Seven days dragged by and I was more nervous and agitated than I let on to anyone. On one hand, I was going to be shocked if we succeeded mainly because this was my first time trying something like this and on the other hand, I was going to be shocked if we didn’t get the grant simply because we had come so far so quickly. Finally 5 June came and we arrived at the SASSA at 7am to queue up. We didn’t have our answer until half-past-noon
but eventually, after a series of more tests and questions, Njoko ambled out beaming and waving his new, shiny, permanent grant bankcard. He’s a subdued man by nature, not too in tune with what’s going on – especially logistical things like government hierarchy – but his semi-toothed smile was one in a million. Soon, he’s going to send over a bushel of mealies to us in gratitude – the sweetest and most heart-warming gesture of thanks I could ever receive…long live the barter system. Baba Njoko will now get R2,160 (a fortune out here in the sticks) per month, forever. YEBO YES.
A few more awesome things happened a couple weeks ago too. My friend Paige, a Health PCV in my area, just received a grant to train quite a few people in GrassrootSoccer (an HIV awareness intervention) so that it can be implemented into a fair amount of the high schools in our municipality. Luckily, my village’s high school will get to participate and our GRS trainee is a recently-graduated young man who did well with his matric exams but doesn’t have the means to continue to tertiary education. This GRS training and implementation has a stipend so he will, at least for a while, have an income and also something to add to his resume while spreading awareness about HIV prevention and treatment. YEBO YES.
Paige’s organization, focused on HIV/AIDS and OVCs (orphans and vulnerable children), has just branched out into the villages – a huge step in collecting more accurate data and connecting vulnerable people with care and potential treatment. Each village has a representative CCG – Community Caregiver – with a stipend and for my village, I recommended my Baba so now he’s a working man again! When I asked him if he’d like the job, he could not stop smiling…he said he was so shocked that he couldn’t sleep and would never forget that day. He’s 72 and stated that, through his new charge, he wants to challenge the young people and show them that if he’s attempting to make a more developed community, they can do better on their part too. He now goes around the village, visiting homes and making confidential documentations of families, areas of need, and potential referrals. This is a truly amazing feat because my village’s issues are being sought out, shared, and acted upon all without an ounce of my help. I could literally leave tomorrow and this initiative would keep trucking away. A big cheer for sustainability, YEBO YES.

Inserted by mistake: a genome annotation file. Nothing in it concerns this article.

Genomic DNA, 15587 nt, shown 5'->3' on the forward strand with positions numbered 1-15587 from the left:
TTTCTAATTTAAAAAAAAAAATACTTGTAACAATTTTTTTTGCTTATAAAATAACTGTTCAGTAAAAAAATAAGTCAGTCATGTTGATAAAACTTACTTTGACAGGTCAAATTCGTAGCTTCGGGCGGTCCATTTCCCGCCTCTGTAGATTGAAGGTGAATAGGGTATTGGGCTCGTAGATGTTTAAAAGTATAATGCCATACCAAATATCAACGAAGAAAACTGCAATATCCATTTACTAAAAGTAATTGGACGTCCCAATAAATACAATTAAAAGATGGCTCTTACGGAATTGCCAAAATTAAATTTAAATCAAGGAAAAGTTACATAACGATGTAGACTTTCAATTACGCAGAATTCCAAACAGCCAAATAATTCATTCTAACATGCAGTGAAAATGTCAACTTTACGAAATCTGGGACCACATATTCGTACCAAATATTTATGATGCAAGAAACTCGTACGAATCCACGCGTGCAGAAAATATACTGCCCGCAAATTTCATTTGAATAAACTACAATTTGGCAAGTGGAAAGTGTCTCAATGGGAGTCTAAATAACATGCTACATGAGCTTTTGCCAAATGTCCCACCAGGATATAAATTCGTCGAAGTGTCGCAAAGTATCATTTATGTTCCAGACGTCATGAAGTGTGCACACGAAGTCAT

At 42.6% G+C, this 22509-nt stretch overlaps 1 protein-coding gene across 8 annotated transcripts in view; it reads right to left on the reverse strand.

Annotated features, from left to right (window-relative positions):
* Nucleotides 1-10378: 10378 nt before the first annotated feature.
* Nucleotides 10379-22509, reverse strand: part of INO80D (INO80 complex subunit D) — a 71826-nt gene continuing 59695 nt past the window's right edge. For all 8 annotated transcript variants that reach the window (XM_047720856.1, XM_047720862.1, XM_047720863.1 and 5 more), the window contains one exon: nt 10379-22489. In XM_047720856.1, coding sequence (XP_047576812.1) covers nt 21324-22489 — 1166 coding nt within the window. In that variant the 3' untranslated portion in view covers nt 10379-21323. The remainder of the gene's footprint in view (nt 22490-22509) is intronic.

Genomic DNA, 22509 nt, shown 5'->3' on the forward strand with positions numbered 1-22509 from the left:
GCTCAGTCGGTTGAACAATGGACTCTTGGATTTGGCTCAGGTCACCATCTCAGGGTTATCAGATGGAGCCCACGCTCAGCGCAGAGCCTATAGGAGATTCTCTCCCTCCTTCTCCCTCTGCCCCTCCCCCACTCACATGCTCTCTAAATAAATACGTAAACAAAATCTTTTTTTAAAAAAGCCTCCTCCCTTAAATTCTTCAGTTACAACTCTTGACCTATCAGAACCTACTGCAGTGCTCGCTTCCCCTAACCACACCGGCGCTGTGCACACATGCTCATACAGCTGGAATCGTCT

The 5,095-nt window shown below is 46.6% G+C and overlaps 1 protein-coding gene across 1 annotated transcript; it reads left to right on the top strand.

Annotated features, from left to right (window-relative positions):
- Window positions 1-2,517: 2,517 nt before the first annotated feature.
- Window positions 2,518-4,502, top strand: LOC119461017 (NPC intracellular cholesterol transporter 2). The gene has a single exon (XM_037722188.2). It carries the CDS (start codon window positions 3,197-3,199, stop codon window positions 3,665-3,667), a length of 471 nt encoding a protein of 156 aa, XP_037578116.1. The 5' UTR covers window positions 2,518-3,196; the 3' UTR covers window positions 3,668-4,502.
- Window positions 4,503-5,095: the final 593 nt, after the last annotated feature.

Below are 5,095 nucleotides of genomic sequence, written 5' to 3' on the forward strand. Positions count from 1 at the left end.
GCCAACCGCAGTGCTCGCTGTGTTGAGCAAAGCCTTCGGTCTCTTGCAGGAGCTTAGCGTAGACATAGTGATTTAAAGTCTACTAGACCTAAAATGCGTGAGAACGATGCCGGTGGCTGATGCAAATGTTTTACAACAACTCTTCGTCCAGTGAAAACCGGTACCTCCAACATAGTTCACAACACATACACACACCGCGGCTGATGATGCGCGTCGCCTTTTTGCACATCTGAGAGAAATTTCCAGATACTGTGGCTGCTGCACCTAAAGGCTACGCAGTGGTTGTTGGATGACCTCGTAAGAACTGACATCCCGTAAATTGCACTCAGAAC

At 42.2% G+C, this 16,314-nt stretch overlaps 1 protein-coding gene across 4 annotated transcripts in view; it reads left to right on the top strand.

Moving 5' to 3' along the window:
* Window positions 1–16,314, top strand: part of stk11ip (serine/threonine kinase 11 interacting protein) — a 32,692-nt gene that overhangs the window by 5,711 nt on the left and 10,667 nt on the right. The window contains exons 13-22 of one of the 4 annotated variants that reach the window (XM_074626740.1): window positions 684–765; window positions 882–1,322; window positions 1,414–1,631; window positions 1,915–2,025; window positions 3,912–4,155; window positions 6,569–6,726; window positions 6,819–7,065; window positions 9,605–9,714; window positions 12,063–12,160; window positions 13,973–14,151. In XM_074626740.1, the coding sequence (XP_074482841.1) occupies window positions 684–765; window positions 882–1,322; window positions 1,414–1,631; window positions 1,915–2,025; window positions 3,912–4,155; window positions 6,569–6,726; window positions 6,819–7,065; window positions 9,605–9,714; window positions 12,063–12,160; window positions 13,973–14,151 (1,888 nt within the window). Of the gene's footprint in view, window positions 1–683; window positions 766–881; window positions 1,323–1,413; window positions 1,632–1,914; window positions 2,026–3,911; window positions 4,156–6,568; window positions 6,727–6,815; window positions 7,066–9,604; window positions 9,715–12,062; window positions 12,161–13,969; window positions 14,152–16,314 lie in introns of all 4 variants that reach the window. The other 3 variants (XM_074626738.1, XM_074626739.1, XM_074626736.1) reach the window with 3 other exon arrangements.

All year at school, my grade 6 classes have been trying to fill up their Pebble Jar. I put a pebble in if they have good behaviour, hazard a scary answer, or spell the “star word” correctly on the weekly spelling test. I take a pebble out if they fight or laugh at others’ mistakes. Since Day 1, they understood that if the jar got filled to the brim, we would have a party and “Ms. Ndlovu would bring cake.” Finally, we did it! When the last pebble rose over the rim of the jar, it was pandemonium. Learners here, learners there, learners rolling around on the
ground or doing jumping jacks. “Ms. Ndlovu, we want a party, we want a party!” They were absolutely adorable and I was so excited for them. I had Ma’am bring two cakes from town the next day for my classes. We coloured, played Hangman and Simon Says (their favourite game that I’ve introduced), danced, and ate cake. It’s always amazing, everyday, to contrast occurrences here to my life and the education system back home but this day, when learners were off their rockers because they got a bite of cake and made artwork, really spoke volumes. YEBO YES.
More on this in an upcoming post, but just to get the ball rolling… Some PCVs and I are teaming up with the U.S. non-profit Books For Africa so that we can get 22,000 books shipped to 30 rural schools in South Africa. My own primary school will be able to receive 733 books! Read more information here and donate whatever you can, whenever you can. Thousands of learners & I thank you so much.